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CytoJournal 2016,  13:1

Endoscopic ultrasound-guided fine-needle aspiration diagnosis of secondary tumors involving the pancreas: An institution's experience

1 Department of Pathology, Yale University School of Medicine, New Haven, Connecticut, USA
2 Department of Internal Medicine, Yale University School of Medicine, New Haven, Connecticut, USA

Date of Submission08-Oct-2015
Date of Acceptance08-Oct-2015
Date of Web Publication28-Jan-2016

Correspondence Address:
Guoping Cai
Department of Pathology, Yale University School of Medicine, New Haven, Connecticut
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Source of Support: None, Conflict of Interest: None

DOI: 10.4103/1742-6413.173585

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 » Abstract 

Background: Pancreatic masses may seldom represent a metastasis or secondary involvement by lymphoproliferative disorders. Recognition of this uncommon occurrence may help render an accurate diagnosis and avoid diagnostic pitfalls during endoscopic ultrasound-guided fine needle aspiration (EUS-FNA). In this study, we review our experience in diagnosing secondary tumors involving the pancreas. Materials and Methods: The electronic database of cytopathology archives was searched for cases of secondary tumors involving the pancreas at our institution and a total of 31 cases were identified. The corresponding clinical presentations, imaging study findings, cytological diagnoses, the results of ancillary studies, and surgical follow-up, if available, were reviewed. Results: Nineteen of the patients were male and 12 female, with a mean age of 66 years. Twenty-three patients (74%) had a prior history of malignancy, with the latency ranging from 6 months to 19 years. The secondary tumors involving the pancreas included metastatic carcinoma (24 cases), metastatic sarcoma (3 cases), diffuse large B-cell lymphoma (2 cases), and plasma cell neoplasm (2 cases). The most common metastatic tumors were renal cell carcinoma (8 cases) and lung carcinoma (7 cases). Correct diagnoses were rendered in 29 cases (94%). The remaining two cases were misclassified as primary pancreatic carcinoma. In both cases, the patients had no known history of malignancy, and no ancillary studies were performed. Conclusions: Secondary tumors involving the pancreas can be accurately diagnosed by EUS-FNA. Recognizing uncommon cytomorphologic features, knowing prior history of malignancy, and performing ancillary studies are the keys to improve diagnostic performance and avoid diagnostic pitfalls.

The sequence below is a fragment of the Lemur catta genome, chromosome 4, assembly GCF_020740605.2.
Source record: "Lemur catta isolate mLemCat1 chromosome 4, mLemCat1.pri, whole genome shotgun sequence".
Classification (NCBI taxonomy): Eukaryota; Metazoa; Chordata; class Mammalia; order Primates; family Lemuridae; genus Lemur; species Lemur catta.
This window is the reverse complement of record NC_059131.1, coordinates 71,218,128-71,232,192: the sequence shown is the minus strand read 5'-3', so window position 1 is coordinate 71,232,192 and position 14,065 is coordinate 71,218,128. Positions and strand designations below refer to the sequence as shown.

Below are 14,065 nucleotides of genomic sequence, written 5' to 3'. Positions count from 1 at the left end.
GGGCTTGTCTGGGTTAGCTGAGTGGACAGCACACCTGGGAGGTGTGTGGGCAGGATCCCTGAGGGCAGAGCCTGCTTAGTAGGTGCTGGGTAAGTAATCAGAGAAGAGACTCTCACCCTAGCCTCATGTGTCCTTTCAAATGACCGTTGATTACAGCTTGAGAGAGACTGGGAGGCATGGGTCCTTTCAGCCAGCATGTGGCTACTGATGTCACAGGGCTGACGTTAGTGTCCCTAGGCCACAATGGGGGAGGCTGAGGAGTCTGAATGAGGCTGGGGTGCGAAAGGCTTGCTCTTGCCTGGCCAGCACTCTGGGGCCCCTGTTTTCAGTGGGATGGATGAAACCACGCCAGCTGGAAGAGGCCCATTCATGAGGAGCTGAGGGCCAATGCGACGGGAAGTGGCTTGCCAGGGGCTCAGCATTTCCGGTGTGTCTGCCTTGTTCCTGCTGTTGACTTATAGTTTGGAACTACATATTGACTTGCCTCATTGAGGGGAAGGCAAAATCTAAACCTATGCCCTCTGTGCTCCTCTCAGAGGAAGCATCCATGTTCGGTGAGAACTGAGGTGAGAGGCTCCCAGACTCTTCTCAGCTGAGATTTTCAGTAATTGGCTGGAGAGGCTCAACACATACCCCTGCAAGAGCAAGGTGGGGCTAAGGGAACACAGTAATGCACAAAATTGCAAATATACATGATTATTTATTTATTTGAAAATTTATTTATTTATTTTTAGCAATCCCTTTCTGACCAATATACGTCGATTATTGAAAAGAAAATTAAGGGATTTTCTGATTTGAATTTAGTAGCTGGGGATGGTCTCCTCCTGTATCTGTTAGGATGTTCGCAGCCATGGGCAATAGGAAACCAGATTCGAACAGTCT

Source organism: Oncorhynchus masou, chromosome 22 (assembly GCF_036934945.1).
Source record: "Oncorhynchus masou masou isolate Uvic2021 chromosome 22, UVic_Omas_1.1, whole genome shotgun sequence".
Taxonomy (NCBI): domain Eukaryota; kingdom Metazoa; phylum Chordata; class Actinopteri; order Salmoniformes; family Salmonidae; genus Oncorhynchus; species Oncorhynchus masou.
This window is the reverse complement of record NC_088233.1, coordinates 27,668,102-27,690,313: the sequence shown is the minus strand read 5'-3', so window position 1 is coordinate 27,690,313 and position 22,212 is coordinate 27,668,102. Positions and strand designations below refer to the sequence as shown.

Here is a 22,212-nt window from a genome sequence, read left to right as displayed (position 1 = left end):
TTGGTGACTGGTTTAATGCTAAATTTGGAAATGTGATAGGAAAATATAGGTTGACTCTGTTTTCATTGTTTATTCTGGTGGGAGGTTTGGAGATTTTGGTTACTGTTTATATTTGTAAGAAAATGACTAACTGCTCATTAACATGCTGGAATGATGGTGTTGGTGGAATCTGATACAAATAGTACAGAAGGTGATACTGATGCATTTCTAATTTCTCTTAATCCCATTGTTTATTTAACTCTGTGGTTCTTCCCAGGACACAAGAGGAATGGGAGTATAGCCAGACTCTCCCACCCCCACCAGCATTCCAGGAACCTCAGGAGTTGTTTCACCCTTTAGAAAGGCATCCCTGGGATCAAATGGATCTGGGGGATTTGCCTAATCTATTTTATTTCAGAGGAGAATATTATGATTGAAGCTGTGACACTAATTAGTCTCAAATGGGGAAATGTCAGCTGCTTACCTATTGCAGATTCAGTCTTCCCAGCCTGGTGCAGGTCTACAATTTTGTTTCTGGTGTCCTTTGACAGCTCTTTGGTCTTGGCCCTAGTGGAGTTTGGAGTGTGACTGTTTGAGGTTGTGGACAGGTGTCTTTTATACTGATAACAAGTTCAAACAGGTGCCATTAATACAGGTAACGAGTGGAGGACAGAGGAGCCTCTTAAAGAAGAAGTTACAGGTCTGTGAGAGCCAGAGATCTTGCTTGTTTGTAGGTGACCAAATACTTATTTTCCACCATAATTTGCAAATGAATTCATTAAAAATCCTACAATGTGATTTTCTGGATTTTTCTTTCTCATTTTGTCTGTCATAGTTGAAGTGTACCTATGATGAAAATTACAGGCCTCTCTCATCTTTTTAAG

Keywords: Ancillary study, endoscopic ultrasound, fine-needle aspiration, pancreas, secondary tumor

How to cite this article: